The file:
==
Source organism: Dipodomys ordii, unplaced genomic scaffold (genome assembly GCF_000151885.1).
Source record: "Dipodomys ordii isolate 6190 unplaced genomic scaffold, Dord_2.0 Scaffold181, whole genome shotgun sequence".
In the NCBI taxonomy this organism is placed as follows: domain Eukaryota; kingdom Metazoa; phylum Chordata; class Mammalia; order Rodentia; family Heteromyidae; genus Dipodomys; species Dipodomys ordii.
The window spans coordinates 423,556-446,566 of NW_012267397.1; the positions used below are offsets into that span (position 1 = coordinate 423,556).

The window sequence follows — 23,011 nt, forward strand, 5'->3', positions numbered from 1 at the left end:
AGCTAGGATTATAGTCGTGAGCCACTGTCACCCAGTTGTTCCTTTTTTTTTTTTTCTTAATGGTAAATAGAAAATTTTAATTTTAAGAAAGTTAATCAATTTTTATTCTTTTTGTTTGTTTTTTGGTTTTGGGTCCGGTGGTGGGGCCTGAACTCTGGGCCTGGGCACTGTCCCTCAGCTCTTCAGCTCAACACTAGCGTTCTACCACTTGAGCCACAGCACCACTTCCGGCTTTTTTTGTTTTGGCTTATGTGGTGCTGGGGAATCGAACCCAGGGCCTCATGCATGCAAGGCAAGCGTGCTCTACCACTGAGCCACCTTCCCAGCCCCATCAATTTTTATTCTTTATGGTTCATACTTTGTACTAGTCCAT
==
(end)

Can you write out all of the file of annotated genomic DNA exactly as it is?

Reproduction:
Source organism: Dipodomys ordii, unplaced genomic scaffold (genome assembly GCF_000151885.1).
Source record: "Dipodomys ordii isolate 6190 unplaced genomic scaffold, Dord_2.0 Scaffold181, whole genome shotgun sequence".
In the NCBI taxonomy this organism is placed as follows: domain Eukaryota; kingdom Metazoa; phylum Chordata; class Mammalia; order Rodentia; family Heteromyidae; genus Dipodomys; species Dipodomys ordii.
The window spans coordinates 423,556-446,566 of NW_012267397.1; the positions used below are offsets into that span (position 1 = coordinate 423,556).

The window sequence follows — 23,011 nt, forward strand, 5'->3', positions numbered from 1 at the left end:
AGCTAGGATTATAGTCGTGAGCCACTGTCACCCAGTTGTTCCTTTTTTTTTTTTTCTTAATGGTAAATAGAAAATTTTAATTTTAAGAAAGTTAATCAATTTTTATTCTTTTTGTTTGTTTTTTGGTTTTGGGTCCGGTGGTGGGGCCTGAACTCTGGGCCTGGGCACTGTCCCTCAGCTCTTCAGCTCAACACTAGCGTTCTACCACTTGAGCCACAGCACCACTTCCGGCTTTTTTTGTTTTGGCTTATGTGGTGCTGGGGAATCGAACCCAGGGCCTCATGCATGCAAGGCAAGCGTGCTCTACCACTGAGCCACCTTCCCAGCCCCATCAATTTTTATTCTTTATGGTTCATACTTTGTACTAGTCCAT